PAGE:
June 25, 2007

Plaxo Makes Me Scared

Web services that offload the burdon of tedious repetitive tasks offer a wonderful promise. And things like having to update your address book every time any one of your contacts changes something just seems like one of those things that the modern Web ought to solve. And in fact, it does. Plaxo offloads this burdon to each individual to maintain their own contact information – rather than the hundreds of individuals that know that person.

Seems like a good thing, right? Well, almost – except for the details:

  • It puts the burdon of maintaining your understanding of someone else's address on that other person. Plaxo sends me a reminder email to "check" if I've updated my information every now and then – even if I never change anything, and even if I don't use Plaxo. This looks like a convenience feature for you, but I see it as actually being Plaxo's excuse to send advertising to everyone in your address book at your request with your credibility and (literally) your face. Do you really want to be supporting their advertising?
  • Plaxo says they will maintain great privacy of my contact information, but should I believe that? From their privacy policy, "Plaxo will not sell, exchange, or otherwise share Your Information with third parties, unless required by law or in accordance with your instructions." In other words, because you want to maintain a personal database of information about me, the government now has instant access to all of my personal information immediately.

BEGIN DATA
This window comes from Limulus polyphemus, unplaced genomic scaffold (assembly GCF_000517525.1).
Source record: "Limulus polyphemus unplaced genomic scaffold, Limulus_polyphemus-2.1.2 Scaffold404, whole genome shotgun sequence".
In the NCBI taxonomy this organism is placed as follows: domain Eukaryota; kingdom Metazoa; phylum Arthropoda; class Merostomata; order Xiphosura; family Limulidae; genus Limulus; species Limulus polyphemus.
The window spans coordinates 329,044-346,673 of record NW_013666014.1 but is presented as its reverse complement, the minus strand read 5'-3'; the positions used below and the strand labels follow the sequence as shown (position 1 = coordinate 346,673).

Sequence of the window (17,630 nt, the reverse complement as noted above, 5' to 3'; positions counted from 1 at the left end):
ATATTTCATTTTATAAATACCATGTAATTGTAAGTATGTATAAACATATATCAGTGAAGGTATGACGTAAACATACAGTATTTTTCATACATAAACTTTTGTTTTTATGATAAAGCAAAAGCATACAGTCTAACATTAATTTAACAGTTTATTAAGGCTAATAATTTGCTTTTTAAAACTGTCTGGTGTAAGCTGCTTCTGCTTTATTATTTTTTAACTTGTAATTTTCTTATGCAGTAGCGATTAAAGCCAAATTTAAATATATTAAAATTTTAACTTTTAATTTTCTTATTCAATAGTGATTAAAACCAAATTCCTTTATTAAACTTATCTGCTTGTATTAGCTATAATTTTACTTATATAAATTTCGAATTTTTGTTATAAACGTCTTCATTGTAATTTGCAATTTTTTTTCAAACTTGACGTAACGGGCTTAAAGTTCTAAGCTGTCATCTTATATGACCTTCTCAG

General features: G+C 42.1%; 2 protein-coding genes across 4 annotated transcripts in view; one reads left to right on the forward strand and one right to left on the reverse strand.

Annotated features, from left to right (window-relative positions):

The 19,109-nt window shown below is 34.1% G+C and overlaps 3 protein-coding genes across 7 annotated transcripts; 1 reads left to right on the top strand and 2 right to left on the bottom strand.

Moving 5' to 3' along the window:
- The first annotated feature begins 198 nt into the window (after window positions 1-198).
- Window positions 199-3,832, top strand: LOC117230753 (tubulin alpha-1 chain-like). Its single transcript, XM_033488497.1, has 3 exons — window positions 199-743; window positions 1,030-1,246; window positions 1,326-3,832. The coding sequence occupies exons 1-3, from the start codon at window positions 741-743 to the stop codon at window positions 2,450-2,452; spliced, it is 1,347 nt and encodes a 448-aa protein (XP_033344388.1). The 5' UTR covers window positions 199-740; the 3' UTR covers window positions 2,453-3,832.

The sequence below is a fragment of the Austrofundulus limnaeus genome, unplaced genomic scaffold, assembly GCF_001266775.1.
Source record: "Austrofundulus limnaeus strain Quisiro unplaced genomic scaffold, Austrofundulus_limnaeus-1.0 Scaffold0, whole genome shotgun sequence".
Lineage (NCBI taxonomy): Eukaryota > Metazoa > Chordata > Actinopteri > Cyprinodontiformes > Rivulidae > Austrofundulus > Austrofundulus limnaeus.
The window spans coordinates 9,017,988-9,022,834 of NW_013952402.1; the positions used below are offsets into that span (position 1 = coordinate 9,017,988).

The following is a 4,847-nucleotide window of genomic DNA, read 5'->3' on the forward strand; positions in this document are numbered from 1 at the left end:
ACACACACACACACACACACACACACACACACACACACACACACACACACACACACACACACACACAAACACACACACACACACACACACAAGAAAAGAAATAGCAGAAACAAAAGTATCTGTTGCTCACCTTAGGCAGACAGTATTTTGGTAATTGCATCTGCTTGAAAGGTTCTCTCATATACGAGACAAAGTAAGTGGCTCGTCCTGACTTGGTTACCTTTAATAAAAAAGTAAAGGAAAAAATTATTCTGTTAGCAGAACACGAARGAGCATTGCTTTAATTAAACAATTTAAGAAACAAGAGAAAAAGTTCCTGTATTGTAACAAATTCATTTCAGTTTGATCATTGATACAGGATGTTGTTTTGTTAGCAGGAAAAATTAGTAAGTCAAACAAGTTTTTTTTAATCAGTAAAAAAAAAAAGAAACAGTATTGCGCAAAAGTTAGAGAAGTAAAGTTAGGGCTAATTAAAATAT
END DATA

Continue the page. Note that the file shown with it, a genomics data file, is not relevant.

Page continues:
• If Plaxo's servers get broken into, all of my contact information is available to the world.
  • You should be aware that Plaxo explicitly maintains the right to spam you. From their privacy policy, they maintain the right: "To provide you with information about Plaxo products, services, news and events through the Software, the Site or e-mail;"
  • Plaxo can change their policy at any time – and instantly start selling all of everyone's information at will. If they are sold, for example, there is no reason to expect that a buyer wouldn't do so if it was profitable.

Plaxo is not unique – there are lots of places that centralize personal information (think Google). But this one worries more than others because they focus on personal information, and the relationship between individuals, and have an explicit business model and policy of actively and repeatedly soliciting non-customers. They also are unique in shifting the burdon from the user of information to someone else – without their permission.

No comments: